Don’t anticipate big gains from US equity markets anytime soon, says one Wall Street prognosticator who foresaw the rally in the first half of this year.

The S&P 500 Index peaked in July and is unlikely to trade beyond the mid-4,000s for the next six months as higher rates weigh on corporate earnings growth, according to Stifel Chief Equity Strategist Barry Bannister. The US stock benchmark rose slightly on Monday, hovering above the key technical 4,200 level, while the 10-year Treasury yield crossed 5% for the first time since 2007.

“Our view is that the S&P 500 peaked summer 2023 and tops around 4,400 through April 2024,” Bannister wrote Monday in a note to clients. He previously predicted stocks would be at that level by the end of December.

While Bannister believes that yields will top around 5% during the current cycle, he projects a normalized 10-year yield of up to 6% during the mid-2020s.

“It is not ‘Fed high for longer’ — the Fed has returned to ‘policy modulation at normalized rates,’” he said.

US stocks have flailed in recent months, eroding a strong advance in the first half of the year, against a backdrop of a turbulent bond market, driven by concerns that sustained higher interest rates will derail economic growth. Worries about the buying power of US consumers and fresh geopolitical risks from war in the Middle East have further weighed on investor sentiment in recent weeks, dragging the S&P 500 below its 200-day moving average on Friday for the first time since March.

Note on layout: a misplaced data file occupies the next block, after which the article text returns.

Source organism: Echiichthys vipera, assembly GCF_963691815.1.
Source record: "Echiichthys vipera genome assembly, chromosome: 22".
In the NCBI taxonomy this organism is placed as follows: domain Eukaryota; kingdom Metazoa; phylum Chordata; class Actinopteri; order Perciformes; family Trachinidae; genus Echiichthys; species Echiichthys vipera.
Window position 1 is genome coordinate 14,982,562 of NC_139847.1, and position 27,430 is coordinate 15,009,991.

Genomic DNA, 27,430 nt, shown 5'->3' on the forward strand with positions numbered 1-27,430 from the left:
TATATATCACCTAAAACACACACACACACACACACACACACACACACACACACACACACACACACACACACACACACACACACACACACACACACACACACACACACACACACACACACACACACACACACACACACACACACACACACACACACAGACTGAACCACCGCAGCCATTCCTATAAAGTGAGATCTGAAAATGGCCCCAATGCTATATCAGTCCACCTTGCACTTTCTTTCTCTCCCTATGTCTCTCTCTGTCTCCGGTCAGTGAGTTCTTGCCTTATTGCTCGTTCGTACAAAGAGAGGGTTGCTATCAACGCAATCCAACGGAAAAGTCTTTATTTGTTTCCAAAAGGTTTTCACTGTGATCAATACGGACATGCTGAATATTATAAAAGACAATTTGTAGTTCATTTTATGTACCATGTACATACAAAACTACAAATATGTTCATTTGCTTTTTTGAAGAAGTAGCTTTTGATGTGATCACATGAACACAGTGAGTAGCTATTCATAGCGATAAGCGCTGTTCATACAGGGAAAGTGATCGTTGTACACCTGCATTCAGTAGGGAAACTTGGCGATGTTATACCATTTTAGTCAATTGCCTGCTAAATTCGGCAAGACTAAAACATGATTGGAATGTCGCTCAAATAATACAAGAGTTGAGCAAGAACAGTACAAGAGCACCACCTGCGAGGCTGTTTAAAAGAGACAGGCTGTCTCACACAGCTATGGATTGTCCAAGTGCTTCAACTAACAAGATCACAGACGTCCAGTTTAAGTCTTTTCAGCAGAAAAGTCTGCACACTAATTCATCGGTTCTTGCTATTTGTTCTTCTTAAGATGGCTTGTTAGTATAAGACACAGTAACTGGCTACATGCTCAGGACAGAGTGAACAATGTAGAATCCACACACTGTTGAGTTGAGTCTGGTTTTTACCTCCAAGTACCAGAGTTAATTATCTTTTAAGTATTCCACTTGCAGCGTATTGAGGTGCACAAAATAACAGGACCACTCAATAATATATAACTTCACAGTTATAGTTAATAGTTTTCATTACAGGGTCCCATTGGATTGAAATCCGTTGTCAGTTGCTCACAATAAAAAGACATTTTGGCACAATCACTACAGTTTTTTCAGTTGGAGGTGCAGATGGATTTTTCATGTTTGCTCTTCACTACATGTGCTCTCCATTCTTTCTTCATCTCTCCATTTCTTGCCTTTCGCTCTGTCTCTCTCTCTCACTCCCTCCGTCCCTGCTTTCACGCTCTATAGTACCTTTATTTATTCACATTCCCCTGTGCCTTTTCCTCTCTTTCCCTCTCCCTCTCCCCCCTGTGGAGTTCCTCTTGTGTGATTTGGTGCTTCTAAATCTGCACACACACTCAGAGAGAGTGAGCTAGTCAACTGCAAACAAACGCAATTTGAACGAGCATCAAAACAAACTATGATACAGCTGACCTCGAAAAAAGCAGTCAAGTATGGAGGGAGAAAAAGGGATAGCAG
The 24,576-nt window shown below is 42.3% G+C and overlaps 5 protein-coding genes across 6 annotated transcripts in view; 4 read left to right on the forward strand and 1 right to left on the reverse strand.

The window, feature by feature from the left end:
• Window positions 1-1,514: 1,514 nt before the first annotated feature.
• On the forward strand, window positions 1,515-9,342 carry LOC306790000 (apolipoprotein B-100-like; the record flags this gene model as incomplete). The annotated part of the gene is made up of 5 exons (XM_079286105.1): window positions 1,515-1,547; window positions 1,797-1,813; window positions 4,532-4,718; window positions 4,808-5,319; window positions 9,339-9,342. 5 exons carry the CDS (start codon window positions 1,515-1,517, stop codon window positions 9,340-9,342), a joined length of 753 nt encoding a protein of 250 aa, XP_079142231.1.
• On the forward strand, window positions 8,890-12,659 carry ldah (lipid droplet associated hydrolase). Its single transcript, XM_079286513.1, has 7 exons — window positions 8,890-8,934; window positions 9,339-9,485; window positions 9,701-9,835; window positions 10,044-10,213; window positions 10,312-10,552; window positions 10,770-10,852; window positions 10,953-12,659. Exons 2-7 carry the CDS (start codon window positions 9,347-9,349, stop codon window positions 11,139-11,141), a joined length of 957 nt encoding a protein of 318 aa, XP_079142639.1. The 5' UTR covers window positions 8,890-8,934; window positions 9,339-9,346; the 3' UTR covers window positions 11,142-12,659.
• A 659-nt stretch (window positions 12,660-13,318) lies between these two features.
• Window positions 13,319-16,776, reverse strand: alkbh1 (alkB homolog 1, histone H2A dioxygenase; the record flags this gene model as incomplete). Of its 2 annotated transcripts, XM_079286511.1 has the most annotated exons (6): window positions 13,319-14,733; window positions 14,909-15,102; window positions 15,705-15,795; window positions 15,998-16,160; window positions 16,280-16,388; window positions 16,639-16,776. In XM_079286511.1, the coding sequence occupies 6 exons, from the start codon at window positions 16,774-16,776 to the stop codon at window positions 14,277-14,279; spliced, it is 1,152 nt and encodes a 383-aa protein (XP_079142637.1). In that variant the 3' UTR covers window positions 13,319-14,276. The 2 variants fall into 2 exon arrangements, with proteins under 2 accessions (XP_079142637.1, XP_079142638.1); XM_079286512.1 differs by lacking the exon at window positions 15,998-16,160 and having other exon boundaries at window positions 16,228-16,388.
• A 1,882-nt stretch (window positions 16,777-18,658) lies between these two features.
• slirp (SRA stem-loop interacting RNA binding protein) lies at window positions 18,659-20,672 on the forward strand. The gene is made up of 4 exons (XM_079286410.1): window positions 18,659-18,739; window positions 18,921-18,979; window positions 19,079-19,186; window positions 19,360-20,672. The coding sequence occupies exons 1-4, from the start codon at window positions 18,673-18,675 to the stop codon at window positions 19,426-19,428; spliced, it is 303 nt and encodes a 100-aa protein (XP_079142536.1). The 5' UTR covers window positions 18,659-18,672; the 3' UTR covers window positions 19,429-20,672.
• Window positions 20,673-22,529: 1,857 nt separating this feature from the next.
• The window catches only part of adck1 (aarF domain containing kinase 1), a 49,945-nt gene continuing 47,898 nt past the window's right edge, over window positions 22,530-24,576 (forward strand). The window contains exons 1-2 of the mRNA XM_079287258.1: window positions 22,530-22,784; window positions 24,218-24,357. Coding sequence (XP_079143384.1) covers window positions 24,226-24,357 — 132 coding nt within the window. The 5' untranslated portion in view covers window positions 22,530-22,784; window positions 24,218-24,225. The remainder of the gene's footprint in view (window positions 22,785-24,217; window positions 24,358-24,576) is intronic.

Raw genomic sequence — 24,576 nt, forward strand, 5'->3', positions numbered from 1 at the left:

Bannister was one of a handful of sell-side forecasters to accurately make a contrarian call on the US stock rally in the first part of 2023 and has since said gains would stall in the second half of the year — a projection that is so far playing out. The strategist also sees little to no upside for the US equities for the rest of the decade as tighter US financial conditions thwart price-to-earnings ratios across US firms.

“Our mantra has been that ‘We’re all traders now’ as the 2020s decade is likely flat/widely range-bound for the S&P 500,” said Bannister, adding that US stocks are in the “fourth secular bear market of the past century.”

This year’s topsy-turvy equity market has upended conventional wisdom for Wall Street’s soothsayers. In the first half of the year, strategists were blindsided by the resilience of the US economy, recovering corporate profits and an artificial intelligence frenzy that fueled technology stocks. Just as many were cornered into changing their pessimistic views this summer, US equities began to lose steam.

With just a little more than two months left in 2023, market participants are torn. Strategists at firms including Goldman Sachs Group Inc. and Deutsche Bank AG think earnings could drive the S&P 500 another leg higher at year-end, while bears like Morgan Stanley’s Michael Wilson see further declines in US equities.

RBC Capital Markets LLC’s Lori Calvasina said Monday that the “outlook has become cloudier and we don’t think the pause in the S&P 500 rally is done yet.”

This article was provided by Bloomberg News.